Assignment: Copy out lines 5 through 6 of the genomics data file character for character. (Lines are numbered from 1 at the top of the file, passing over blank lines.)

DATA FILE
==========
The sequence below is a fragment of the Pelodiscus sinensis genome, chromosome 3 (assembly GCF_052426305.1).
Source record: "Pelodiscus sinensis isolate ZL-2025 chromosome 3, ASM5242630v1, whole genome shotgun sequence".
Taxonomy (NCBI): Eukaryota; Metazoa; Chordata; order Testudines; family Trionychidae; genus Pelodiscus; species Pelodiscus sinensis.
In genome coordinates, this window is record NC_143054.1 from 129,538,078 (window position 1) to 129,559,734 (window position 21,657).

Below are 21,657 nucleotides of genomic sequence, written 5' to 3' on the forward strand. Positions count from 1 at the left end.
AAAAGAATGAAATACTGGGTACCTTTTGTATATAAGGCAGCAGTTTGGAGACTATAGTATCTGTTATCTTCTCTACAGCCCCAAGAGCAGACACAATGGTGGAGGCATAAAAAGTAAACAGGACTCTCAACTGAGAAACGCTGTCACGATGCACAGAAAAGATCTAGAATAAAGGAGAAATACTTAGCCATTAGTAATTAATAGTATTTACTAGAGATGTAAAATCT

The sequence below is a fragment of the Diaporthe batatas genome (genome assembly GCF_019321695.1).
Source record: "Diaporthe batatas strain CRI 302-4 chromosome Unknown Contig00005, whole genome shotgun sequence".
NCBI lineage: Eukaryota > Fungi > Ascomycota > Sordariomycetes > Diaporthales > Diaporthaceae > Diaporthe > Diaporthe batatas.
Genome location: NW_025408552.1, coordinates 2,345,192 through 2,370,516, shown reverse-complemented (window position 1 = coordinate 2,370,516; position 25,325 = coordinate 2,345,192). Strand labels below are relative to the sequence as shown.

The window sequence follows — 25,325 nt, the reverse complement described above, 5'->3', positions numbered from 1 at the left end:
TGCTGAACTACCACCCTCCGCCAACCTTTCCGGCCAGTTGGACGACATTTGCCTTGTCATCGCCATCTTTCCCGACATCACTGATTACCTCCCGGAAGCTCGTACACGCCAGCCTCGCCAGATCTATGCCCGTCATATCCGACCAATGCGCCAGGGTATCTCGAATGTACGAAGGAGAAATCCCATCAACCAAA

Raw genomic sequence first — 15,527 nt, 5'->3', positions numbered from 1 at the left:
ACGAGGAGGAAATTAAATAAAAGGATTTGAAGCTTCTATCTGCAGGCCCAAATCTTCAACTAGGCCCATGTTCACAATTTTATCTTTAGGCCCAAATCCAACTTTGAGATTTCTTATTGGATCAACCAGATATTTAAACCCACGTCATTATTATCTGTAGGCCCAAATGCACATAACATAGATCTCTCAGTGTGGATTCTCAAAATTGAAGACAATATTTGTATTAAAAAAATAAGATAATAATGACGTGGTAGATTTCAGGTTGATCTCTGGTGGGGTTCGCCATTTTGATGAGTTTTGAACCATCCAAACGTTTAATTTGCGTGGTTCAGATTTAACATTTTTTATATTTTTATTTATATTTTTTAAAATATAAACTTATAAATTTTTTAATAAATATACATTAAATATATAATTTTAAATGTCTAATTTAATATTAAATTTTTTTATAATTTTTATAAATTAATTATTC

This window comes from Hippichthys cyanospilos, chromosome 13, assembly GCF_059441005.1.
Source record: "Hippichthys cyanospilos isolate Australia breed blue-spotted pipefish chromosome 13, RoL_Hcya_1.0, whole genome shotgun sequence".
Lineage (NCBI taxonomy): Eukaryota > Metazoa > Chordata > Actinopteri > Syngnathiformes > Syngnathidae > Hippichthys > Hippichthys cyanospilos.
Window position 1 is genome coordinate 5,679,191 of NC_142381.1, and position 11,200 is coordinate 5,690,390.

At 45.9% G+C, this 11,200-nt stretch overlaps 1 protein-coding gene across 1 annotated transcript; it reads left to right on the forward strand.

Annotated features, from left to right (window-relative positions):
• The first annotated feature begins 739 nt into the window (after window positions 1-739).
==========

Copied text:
Below are 21,657 nucleotides of genomic sequence, written 5' to 3' on the forward strand. Positions count from 1 at the left end.
AAAAGAATGAAATACTGGGTACCTTTTGTATATAAGGCAGCAGTTTGGAGACTATAGTATCTGTTATCTTCTCTACAGCCCCAAGAGCAGACACAATGGTGGAGGCATAAAAAGTAAACAGGACTCTCAACTGAGAAACGCTGTCACGATGCACAGAAAAGATCTAGAATAAAGGAGAAATACTTAGCCATTAGTAATTAATAGTATTTACTAGAGATGTAAAATCT